Winter Care Tips for Orchestral Instruments
Cold weather can take a toll on any wooden instrument. Violins, violas, cellos, and basses are especially fragile due to the thinness of the wood and the pressure the strings put on the instrument.
During the winter, you want to avoid quick temperature changes and low humidity. Here are some of the best tips for cold weather survival.
Safest in its case
The simplest way to keep your instrument safe is to always keep it in its case while not in use. Cases trap humidity and will protect your instrument from sudden temperature changes. Even while stored in a case, you should keep your instrument away from heat sources such as vents and radiators.
After traveling with your instrument in cold conditions, always allow it to warm up inside its case for at least 15 minutes. This allows the instrument to warm up slowly and reabsorb any moisture it lost as it cooled down.
Use a humidifier
If your home doesn’t have humidity control, consider purchasing a humidifier to protect your instrument. We recommend Dampit instrument inserts. They are easy to use, and you don’t have to remove them in order to play. These help maintain the ideal humidity range of 45% to 55% relative humidity.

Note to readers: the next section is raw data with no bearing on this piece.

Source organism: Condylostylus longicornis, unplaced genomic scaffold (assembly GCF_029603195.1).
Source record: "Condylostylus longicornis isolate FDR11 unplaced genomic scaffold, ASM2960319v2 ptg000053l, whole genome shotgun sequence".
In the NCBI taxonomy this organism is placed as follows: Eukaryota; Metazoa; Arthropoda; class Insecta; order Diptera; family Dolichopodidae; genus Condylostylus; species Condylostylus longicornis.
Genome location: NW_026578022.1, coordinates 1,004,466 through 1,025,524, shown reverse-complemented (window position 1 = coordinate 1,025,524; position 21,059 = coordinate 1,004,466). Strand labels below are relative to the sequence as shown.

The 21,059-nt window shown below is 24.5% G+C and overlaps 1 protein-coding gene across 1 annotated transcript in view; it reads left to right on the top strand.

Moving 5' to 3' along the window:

You can often tell that your instrument is too dry by the way it sounds. Properly maintained wood will sound rich and resonant, but dry wood produces a thin sound. As wood dries out, it also begins to shrink. This puts pressure on joints and seams that were not designed to withstand the strain. Glued seams will open, and cracks will form in weaker areas of the wood. If you notice any cracks beginning, put your instrument away as soon as possible and take it to The Music Shoppe closest to you.
Questions? Let us know!
The Music Shoppe’s luthiers are glad to answer questions about instrument care. Bring your instrument in, or give us a call at (800) 322-5019.